Microsoft has quietly added a handy new feature to an early version of Windows 11 that could make fixing problems with your PC much easier.
If you’ve been using PCs for a while, you’ll probably have found that if your computer starts acting weirdly and you can’t figure out why, reinstalling Windows can often fix things. However, this is usually a last resort, as the process can be time-consuming – and you have to make sure you have everything backed up, so you don’t lose important files.
As Neowin reports, Windows 11 build 25905 has rolled out to people who have signed up to the Windows Insider program to help test out early versions of upcoming Windows updates, and it comes with a new feature in the Recovery settings.
This new feature allows you to fix problems with your PC using Windows Update. It seems that if you select this option, Windows 11 will download the latest available update and do a ‘fresh’ install of that, while keeping your apps, files, and settings.
A great idea, but with some drawbacks
This new feature is probably one of the better ideas Microsoft has had, and if it works, it really could make fixing some Windows 11 problems a lot easier.
In the past, doing a clean install of Windows could be a right pain, as it essentially meant wiping your hard drive and starting again. In the bad old days, this also meant digging out your installation disks and activation code. If you lost those, then you were in trouble.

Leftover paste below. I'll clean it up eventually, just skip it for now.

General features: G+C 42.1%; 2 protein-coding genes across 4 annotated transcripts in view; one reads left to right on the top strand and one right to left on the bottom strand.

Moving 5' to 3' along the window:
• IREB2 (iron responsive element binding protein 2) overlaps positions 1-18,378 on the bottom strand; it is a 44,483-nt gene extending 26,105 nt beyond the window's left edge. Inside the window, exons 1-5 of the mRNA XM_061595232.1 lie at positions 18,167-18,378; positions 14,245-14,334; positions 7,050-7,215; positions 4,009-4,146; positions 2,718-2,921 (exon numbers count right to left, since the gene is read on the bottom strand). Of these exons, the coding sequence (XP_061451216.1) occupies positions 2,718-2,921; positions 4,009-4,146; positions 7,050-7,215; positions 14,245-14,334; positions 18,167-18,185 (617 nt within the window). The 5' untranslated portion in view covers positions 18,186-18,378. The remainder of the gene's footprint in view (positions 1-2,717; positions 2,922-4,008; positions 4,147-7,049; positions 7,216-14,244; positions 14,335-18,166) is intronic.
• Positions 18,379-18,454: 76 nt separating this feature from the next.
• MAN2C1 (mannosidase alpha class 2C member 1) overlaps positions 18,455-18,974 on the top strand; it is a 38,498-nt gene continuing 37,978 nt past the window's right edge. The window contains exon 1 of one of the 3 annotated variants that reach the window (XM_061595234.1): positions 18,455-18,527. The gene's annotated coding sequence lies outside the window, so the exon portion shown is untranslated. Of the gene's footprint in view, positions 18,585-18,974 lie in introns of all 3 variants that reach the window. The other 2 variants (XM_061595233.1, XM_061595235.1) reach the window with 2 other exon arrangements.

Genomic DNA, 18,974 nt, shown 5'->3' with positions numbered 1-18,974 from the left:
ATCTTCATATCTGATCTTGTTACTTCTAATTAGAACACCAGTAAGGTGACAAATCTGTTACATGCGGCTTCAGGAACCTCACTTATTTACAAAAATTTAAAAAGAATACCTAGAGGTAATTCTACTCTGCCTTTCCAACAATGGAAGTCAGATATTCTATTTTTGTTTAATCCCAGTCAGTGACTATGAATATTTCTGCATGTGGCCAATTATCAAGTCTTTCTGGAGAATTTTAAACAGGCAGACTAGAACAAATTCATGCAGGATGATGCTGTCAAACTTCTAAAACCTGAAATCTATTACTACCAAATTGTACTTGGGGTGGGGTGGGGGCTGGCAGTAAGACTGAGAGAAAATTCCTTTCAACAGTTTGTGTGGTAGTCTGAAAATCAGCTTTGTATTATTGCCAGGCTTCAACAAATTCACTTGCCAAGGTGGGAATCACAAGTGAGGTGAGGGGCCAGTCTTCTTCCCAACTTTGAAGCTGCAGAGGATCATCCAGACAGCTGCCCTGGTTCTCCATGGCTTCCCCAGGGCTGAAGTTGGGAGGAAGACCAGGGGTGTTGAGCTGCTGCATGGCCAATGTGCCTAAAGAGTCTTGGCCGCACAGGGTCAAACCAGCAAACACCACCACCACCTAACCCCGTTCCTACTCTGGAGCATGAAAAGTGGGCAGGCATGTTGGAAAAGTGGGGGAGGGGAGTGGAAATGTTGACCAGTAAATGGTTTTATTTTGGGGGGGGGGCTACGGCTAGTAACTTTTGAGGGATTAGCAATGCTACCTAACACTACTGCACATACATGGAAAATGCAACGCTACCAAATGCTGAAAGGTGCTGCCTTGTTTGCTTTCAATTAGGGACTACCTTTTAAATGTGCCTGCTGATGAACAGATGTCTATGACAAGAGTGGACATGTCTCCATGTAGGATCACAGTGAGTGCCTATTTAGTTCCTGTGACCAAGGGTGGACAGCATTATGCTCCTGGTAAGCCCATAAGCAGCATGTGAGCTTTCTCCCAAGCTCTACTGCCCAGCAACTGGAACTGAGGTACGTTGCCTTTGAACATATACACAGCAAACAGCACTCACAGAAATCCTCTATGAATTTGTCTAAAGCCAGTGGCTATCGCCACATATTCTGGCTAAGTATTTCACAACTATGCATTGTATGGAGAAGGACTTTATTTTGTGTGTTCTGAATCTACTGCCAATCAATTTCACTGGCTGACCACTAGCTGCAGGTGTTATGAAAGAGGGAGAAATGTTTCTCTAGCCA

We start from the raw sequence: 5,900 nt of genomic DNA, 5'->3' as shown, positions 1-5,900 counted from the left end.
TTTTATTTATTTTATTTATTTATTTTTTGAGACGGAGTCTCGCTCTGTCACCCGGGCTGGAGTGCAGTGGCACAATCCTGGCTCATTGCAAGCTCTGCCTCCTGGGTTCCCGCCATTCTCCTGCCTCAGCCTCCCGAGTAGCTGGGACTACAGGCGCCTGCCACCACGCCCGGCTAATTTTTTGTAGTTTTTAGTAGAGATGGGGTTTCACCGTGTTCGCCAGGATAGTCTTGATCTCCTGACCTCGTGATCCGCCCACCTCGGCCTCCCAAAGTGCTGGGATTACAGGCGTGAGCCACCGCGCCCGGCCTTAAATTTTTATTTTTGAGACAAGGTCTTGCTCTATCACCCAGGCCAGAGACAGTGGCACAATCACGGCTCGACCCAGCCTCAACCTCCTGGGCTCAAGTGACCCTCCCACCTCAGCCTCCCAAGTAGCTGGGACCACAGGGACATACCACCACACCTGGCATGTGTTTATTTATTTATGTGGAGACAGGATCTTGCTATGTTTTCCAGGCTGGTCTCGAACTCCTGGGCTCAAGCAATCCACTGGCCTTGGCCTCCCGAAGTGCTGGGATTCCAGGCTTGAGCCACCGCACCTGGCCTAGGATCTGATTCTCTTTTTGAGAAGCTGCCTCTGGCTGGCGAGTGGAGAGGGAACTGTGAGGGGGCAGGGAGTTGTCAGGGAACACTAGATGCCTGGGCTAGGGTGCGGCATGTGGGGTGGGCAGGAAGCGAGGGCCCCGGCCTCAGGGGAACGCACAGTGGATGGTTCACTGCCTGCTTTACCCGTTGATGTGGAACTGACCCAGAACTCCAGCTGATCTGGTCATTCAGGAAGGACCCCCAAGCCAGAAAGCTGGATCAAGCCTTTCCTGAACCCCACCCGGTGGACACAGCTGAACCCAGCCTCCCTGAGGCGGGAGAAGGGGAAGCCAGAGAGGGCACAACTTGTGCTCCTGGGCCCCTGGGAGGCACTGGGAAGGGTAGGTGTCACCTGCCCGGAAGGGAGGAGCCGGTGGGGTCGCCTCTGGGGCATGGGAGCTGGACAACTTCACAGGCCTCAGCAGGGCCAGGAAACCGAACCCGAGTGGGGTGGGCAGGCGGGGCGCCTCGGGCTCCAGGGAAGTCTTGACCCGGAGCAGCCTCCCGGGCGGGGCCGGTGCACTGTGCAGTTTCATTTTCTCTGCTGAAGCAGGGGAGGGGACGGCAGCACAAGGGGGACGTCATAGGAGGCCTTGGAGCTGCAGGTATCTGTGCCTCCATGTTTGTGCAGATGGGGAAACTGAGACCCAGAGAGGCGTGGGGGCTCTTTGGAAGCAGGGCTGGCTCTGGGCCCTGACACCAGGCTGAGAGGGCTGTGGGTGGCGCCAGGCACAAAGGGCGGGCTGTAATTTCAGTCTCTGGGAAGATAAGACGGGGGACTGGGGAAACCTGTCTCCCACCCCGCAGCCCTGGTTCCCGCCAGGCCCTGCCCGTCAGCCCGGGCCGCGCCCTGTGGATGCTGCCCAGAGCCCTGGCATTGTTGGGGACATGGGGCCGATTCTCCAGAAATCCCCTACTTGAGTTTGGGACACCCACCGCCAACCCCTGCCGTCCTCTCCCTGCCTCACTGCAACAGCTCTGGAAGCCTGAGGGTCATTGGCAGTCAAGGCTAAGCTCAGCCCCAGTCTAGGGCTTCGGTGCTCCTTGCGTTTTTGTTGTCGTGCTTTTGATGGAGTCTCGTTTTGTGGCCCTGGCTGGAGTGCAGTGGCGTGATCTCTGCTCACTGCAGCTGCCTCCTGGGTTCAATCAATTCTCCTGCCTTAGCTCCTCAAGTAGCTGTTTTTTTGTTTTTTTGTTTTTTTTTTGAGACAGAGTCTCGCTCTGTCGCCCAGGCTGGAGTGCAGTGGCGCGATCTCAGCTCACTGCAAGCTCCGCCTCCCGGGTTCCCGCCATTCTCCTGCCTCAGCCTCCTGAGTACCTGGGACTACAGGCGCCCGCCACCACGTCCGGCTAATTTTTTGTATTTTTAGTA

Even in later versions of Windows, such as Windows 11, which added an option to reset Windows, which was similar to doing a full reinstall but without much of the inconvenience, such as having to use installation media, it was still a lengthy process, as you had to reinstall many of the applications you use.
If this feature works as promised, the process should be even more streamlined, with all your apps and documents remaining untouched, and could mean the process of fixing any annoying problems is pretty fast and painless.
There are some drawbacks, however, as it appears to enable the feature you’ll need to boot into Windows 11 first – which isn’t much help if your PC is refusing to boot. It’s not clear if you can access this feature via safe mode either.
If the problem has been caused by the latest Windows 11 update, then reinstalling that update might not fix the problem, either.
Still, I’m always happy to see Microsoft introduce new ways to help fix problems, and while the company seems to have kept this new feature quiet, it could end up being one of the most useful additions in recent years. Hopefully, it’ll roll out to all users in the coming months.